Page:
Respect and Suspect Him   

Rabbi Reuven Mann

In this week’s Parsha, Toledot, we read about the birth of twins, Yaakov and Eisav to the second matriarch, Rivka.  Although they shared the same womb the boys were hardly identical.  In fact, they could not have been more different.  It is obvious that the Torah does not believe that biology or heredity is destiny.  In fact, “Yichus” (pedigree) is not as compelling as it is cracked up to be.  The Torah attests to the diverse natures of the two brothers.  Eisav, we are told, was a proficient hunter and a man of the field.  Yaakov, however, was a pure person who “dwelled in tents.”  At first glance the information that he lived in tents does not seem to convey anything about his character.  Rashi, picking up on the reference to tents says, “the tent of Shem and the tent of Ever.”  Thus, according to Rashi, the tents are halls of learning, what we would call, Yeshivot.  Yaakov was not engaged in materialistic pursuits, but devoted all of his energy to studying with the most exalted teachers of the time.  What was the attitude of the parents to their very different children?  The answer comes as a surprise.  Yitzchak, we are told, loved Eisav because “the hunt was in his mouth, and Rivka loved Yaakov.

A number of questions arise.  Are we to infer that Yitzchak only loved Eisav but not Yaakov?  That would seem very strange given his dedication to spiritual perfection and love of learning.  It should also be noted that the Torah provides the reason for Yitzchak’s love of Eisav but merely tells us that Rivka loved Yaakov without providing any explanation for her preference.  The Torah is also strangely reticent about her attitude toward Eisav.  How are we to understand this vital matter?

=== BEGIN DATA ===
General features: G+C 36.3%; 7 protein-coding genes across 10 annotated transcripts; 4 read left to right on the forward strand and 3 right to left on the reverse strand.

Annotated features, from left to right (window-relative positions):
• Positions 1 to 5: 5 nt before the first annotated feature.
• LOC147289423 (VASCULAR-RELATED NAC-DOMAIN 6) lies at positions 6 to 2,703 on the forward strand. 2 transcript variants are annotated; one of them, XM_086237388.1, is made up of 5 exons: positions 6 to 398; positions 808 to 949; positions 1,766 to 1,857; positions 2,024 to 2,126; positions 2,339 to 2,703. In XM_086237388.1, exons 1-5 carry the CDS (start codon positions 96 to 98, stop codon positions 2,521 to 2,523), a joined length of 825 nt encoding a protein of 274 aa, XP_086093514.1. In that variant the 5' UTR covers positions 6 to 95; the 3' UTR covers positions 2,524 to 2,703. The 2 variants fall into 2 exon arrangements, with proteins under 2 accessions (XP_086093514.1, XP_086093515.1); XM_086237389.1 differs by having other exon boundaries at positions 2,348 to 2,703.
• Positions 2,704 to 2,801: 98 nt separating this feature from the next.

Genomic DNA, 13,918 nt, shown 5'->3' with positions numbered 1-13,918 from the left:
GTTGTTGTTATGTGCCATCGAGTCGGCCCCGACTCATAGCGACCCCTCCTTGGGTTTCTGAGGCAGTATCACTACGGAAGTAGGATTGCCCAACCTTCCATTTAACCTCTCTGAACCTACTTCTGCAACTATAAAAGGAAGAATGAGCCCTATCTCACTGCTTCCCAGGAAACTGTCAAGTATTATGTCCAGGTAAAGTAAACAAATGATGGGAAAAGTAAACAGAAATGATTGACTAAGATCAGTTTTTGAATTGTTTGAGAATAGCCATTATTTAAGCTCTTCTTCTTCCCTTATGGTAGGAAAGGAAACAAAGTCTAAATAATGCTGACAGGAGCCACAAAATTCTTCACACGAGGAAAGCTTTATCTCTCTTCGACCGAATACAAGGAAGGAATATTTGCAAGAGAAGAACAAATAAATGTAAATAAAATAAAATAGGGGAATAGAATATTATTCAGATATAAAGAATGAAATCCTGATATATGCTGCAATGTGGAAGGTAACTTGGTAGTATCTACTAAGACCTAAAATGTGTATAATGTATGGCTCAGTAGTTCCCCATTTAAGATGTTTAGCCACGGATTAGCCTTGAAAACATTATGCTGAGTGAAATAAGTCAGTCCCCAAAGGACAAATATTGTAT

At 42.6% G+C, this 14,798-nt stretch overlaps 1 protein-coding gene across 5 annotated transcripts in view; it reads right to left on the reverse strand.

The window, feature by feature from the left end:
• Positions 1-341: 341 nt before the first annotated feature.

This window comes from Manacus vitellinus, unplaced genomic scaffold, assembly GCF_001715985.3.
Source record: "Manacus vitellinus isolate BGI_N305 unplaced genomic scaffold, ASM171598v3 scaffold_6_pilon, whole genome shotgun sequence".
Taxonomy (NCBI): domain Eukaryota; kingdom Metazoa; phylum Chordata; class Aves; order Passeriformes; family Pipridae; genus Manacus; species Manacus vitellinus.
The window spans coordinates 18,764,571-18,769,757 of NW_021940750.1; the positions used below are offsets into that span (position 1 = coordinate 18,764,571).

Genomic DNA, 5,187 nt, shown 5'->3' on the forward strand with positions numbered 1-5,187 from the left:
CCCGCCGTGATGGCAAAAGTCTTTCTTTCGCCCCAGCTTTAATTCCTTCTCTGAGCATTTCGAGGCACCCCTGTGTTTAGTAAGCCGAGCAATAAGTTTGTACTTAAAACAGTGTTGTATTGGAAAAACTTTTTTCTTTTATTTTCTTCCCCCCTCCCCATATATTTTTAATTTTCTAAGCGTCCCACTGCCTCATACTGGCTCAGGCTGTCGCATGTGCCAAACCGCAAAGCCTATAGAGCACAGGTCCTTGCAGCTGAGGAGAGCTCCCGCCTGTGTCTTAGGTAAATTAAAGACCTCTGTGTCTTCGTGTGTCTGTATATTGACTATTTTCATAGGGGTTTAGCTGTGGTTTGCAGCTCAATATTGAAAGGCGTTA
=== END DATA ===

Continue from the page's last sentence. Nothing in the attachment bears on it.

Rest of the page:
There is no question in my mind that Yitzchak loved Yaakov.  Although the Torah does not say this explicitly it can be inferred from the fact that Yaakov was a “dweller of tents.”  Yitzchak had been raised by Avraham and valued nothing more than learning and good deeds.  It is not necessary to mention that he loved his younger son who dedicated his life to Torah study.  In fact, he later appointed him to be the heir of the spiritual heritage of Avraham and the next leader of the religious movement he had founded.  The Torah, however, needs to tell us what his attitude was toward Eisav, who did not stay in Yeshiva but was a mighty hunter who aimed for success in materialistic pursuits.  It therefore informs us that, indeed, Yitzchak did love him and the reason is because “the hunt was in his mouth.”  On the simple level this means that he took great care of his father and served him the best meals.  On a deeper level it implies that, as the Rabbis say, Eisav was extremely meticulous in performing the mitzvah of “kibbud Av” (Honoring one’s father).  In addition he demonstrated great concern for performing all mitzvot associated with his profession such as giving proper tithes.  He created the impression that while his energies were directed to the physical world he did so for worthy spiritual purposes.  Judaism believes that developing the world through agriculture and other necessary professions is a great mitzvah, as long as one is doing it for moral goals.  

Yitzchak was convinced that Eisav desired to serve Hashem through the proper use of his talents as a hunter and farmer and that is why he loved him as well as he loved Yaakov.  Rivka, however, only loved Yaakov.  She did not have the same feeling for Eisav.  Perhaps she was more skeptical especially as she had come from a family of people who knew how to practice the arts of deception.  She adhered to the philosophy of, “Respect him and suspect him.”  On this matter her instincts proved to be correct and Yitzchak suffered extreme disappointment when the true character of Eisav became apparent.  

Parents need to love their children but must be honest and able to acknowledge their true character and flaws, for only then can they be a positive force in their lives.  May we attain this level of wisdom and honesty.

Shabbat Shalom